King Kong is a route that has been in my mind for some time. It is an intimidating and striking line that follows a grove and corner crack to the top of the Go Wall in Wintour’s Leap. Since the first ascent in 1965 there has been 2 substantial rock falls, resulting in the collapse of the initial overhang but it remains an excellent line full of a wide variety of strenuous, exciting, and committing climbing.
The route is split into 3 pitches, but the real climbing is in the first 2: Pitch 1 – E1 5a 40m, Pitch 2 – E1 5b 40m and Pitch 3 – ungraded 10m. I researched this route for some time, pouring over pictures and reading accounts of climber’s epics and successes on the route. It was going to be a battle, but I felt confident as I have been climbing well on both sport and traditional routes.
The weather during the previous weeks had been varied and unsettled. A couple times when we were ready to pounce, the weather had had other ideas. However, the Friday afternoon looked ideal and the week had been relatively dry. Ian and I booked off the Friday afternoon so we could arrive in good time to make sure we could top out before it got dark (at around 18.00).
As we descended through Woodcroft quarry, I felt anxiously excited on the approach towards the bottom of the Go Wall. I have climbed several E2 single pitches, but this was to be the hardest multipitch to date. Walking quickly through the woods, swinging my arms to get the blood flowing, I spotted a helmet through the leaves. A pair of climbers had beaten us to the start, disaster!! The leader was well up on the first pitch and we chatted to the belayer who asked what we wanted to climb, “King Kong” I replied.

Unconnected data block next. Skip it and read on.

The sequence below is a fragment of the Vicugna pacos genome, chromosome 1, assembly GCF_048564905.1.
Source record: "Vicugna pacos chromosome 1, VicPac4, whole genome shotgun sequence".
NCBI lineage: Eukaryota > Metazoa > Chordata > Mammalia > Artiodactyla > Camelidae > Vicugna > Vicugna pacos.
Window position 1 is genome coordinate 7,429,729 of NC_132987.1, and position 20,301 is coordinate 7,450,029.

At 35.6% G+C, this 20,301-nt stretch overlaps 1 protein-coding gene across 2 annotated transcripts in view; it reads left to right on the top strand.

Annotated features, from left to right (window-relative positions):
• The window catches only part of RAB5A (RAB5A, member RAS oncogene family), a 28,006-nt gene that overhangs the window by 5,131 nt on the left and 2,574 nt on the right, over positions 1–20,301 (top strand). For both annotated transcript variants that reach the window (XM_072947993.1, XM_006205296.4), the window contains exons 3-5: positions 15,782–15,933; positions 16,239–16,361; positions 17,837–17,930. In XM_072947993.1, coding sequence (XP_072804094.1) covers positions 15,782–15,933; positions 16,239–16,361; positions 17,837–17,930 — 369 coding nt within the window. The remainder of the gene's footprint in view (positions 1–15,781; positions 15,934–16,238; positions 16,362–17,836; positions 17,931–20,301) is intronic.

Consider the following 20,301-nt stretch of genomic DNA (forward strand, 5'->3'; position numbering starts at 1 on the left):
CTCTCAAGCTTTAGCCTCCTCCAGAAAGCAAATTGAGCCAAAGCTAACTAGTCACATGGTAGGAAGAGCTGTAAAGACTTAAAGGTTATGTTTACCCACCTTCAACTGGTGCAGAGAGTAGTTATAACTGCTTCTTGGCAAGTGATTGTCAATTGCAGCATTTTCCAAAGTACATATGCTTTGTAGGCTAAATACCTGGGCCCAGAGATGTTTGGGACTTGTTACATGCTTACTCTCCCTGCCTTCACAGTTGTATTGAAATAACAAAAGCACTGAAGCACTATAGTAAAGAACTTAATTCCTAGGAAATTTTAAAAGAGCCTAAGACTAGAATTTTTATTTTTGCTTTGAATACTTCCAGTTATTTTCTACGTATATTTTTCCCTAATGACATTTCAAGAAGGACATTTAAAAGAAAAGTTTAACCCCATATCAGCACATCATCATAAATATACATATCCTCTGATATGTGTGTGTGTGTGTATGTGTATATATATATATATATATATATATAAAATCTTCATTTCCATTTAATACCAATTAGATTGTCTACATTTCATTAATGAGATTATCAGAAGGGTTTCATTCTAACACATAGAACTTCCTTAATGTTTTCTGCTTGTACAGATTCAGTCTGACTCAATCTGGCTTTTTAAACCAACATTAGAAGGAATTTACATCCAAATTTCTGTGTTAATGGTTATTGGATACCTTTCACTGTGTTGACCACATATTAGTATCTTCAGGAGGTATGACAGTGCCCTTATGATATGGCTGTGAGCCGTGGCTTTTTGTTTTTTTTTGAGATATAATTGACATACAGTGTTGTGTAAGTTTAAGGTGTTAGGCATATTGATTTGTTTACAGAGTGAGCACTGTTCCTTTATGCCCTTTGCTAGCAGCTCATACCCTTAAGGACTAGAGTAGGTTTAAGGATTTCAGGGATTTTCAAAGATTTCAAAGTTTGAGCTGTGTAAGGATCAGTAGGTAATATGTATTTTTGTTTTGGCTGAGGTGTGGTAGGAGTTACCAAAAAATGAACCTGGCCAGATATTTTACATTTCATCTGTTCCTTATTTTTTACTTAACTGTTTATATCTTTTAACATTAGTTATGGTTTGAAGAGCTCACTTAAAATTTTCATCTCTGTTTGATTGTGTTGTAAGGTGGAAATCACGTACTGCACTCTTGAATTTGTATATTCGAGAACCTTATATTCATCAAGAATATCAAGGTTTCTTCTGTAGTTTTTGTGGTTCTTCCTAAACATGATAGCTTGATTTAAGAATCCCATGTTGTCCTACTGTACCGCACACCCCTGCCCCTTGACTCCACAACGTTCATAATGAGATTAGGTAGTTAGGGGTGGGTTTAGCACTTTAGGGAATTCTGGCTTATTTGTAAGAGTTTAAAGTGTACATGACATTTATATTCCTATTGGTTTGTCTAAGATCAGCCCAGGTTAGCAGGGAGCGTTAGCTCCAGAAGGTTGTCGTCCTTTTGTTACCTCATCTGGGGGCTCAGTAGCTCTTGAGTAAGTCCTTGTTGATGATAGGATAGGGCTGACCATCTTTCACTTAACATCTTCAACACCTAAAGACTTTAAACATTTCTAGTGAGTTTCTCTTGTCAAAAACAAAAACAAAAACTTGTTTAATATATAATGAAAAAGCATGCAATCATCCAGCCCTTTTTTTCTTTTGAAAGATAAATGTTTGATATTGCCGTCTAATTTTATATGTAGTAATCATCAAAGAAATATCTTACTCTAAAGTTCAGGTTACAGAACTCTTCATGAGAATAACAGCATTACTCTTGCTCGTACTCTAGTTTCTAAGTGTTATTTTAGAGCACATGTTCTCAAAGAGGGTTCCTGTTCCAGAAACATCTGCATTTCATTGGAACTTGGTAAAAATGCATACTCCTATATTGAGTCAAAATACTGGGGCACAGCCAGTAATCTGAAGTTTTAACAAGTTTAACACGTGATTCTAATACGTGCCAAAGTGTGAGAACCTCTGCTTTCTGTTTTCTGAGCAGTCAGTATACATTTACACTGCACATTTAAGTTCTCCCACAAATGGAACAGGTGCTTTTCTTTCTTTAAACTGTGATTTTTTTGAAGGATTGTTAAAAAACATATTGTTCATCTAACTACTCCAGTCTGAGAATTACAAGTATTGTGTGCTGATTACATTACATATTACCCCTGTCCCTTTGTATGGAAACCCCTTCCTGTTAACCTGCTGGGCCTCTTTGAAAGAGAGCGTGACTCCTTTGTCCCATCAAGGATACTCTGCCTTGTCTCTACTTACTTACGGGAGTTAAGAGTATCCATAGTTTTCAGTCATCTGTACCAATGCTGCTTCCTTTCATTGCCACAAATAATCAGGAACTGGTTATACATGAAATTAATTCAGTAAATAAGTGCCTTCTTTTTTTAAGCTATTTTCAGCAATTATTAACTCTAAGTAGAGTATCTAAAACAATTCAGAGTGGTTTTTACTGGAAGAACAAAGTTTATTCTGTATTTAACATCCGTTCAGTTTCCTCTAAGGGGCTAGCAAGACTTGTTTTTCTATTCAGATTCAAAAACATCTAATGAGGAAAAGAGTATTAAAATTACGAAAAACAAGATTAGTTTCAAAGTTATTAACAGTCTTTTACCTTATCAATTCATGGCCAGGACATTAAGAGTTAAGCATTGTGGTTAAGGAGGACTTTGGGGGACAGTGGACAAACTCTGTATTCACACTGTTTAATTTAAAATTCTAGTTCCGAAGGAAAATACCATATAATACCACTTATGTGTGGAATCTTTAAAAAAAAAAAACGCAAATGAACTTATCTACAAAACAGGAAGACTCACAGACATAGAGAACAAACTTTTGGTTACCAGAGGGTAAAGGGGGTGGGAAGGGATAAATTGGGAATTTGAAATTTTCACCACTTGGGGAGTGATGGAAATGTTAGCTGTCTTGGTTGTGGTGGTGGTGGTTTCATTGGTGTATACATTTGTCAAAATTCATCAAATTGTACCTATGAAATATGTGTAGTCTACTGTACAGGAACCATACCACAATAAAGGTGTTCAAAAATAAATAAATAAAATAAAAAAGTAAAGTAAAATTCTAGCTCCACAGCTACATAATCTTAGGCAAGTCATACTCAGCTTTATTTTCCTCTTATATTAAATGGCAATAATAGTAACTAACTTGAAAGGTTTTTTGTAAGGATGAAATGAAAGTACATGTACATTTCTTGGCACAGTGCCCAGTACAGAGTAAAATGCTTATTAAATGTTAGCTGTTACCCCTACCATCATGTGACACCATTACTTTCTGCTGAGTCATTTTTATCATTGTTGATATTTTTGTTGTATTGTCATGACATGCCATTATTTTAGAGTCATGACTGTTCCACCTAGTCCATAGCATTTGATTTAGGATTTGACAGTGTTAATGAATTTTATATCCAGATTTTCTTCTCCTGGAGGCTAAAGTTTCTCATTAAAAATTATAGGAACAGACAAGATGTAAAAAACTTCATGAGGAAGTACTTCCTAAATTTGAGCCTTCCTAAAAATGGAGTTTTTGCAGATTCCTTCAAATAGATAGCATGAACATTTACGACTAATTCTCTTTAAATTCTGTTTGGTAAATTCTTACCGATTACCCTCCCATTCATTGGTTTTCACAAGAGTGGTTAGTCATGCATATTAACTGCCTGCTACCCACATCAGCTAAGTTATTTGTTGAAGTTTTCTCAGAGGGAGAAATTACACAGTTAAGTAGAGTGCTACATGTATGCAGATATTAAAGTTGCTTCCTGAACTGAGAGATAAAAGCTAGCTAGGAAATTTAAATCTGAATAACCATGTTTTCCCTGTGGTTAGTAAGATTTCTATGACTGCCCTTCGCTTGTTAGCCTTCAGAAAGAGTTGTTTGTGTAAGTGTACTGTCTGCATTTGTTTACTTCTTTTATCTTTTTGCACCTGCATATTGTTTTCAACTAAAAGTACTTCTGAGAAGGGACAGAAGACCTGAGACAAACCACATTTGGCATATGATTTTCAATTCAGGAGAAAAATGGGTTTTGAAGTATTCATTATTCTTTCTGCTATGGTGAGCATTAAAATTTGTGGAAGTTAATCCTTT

Never mind, after a quick discussion and a check of the clock; 15.00. We decided that if we were not on the wall by 16.00, we would bail as to avoid getting stuck on the wall in the dark. I watched the pair climb, standing well back as to not distract them. The time ticked away as I anxiously watched, trying to keep myself warm by walking around the woods. As the second started on the wall, I grabbed my gear, jumped in my harness, and started getting ready. 15.45, it is go time!
The first moves off the ground are desperately polished, I pulled out to the left of the bulge on a big hold that I was grateful to find. Pulling up on to the main crack I was pleased to have reached the in situ chockstone thread.
The crack provided some brilliant hand jams but the difficult angle of the wall and the polish feet made the moves feel hard and precarious. I pulled to the next overhang where I came away from the main grove and into a small recess on the right, where there was a good tat anchor using 2 pitons and a small tree. I backed this up with a bomber cam, choosing to break the first pitch in 2 as to retrieve some gear before taking on the second half. I belay Ian up to the awkward stance, retrieved my gear and continued.